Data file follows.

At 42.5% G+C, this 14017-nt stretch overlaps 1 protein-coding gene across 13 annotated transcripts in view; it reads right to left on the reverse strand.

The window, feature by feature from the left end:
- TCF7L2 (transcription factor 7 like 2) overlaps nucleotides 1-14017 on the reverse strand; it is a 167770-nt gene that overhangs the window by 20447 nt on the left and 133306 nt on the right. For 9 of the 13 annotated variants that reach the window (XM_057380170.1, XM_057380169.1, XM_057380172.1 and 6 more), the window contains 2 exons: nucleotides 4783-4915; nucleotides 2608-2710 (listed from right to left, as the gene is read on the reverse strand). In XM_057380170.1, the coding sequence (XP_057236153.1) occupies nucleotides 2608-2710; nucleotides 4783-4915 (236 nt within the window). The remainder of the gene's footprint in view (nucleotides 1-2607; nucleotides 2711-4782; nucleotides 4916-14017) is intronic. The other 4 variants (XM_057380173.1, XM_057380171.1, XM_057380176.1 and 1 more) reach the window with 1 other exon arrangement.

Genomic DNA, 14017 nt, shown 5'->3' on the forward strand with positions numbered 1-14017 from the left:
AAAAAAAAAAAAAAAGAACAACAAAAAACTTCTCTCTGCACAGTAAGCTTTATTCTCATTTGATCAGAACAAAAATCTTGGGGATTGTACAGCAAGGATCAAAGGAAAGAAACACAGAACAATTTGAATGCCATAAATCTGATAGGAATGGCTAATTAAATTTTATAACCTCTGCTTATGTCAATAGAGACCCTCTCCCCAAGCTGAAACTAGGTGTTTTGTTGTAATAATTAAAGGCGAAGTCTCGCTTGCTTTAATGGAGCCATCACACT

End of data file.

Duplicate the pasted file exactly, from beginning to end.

At 42.5% G+C, this 14017-nt stretch overlaps 1 protein-coding gene across 13 annotated transcripts in view; it reads right to left on the reverse strand.

The window, feature by feature from the left end:
- TCF7L2 (transcription factor 7 like 2) overlaps nucleotides 1-14017 on the reverse strand; it is a 167770-nt gene that overhangs the window by 20447 nt on the left and 133306 nt on the right. For 9 of the 13 annotated variants that reach the window (XM_057380170.1, XM_057380169.1, XM_057380172.1 and 6 more), the window contains 2 exons: nucleotides 4783-4915; nucleotides 2608-2710 (listed from right to left, as the gene is read on the reverse strand). In XM_057380170.1, the coding sequence (XP_057236153.1) occupies nucleotides 2608-2710; nucleotides 4783-4915 (236 nt within the window). The remainder of the gene's footprint in view (nucleotides 1-2607; nucleotides 2711-4782; nucleotides 4916-14017) is intronic. The other 4 variants (XM_057380173.1, XM_057380171.1, XM_057380176.1 and 1 more) reach the window with 1 other exon arrangement.

Genomic DNA, 14017 nt, shown 5'->3' on the forward strand with positions numbered 1-14017 from the left:
AAAAAAAAAAAAAAAGAACAACAAAAAACTTCTCTCTGCACAGTAAGCTTTATTCTCATTTGATCAGAACAAAAATCTTGGGGATTGTACAGCAAGGATCAAAGGAAAGAAACACAGAACAATTTGAATGCCATAAATCTGATAGGAATGGCTAATTAAATTTTATAACCTCTGCTTATGTCAATAGAGACCCTCTCCCCAAGCTGAAACTAGGTGTTTTGTTGTAATAATTAAAGGCGAAGTCTCGCTTGCTTTAATGGAGCCATCACACT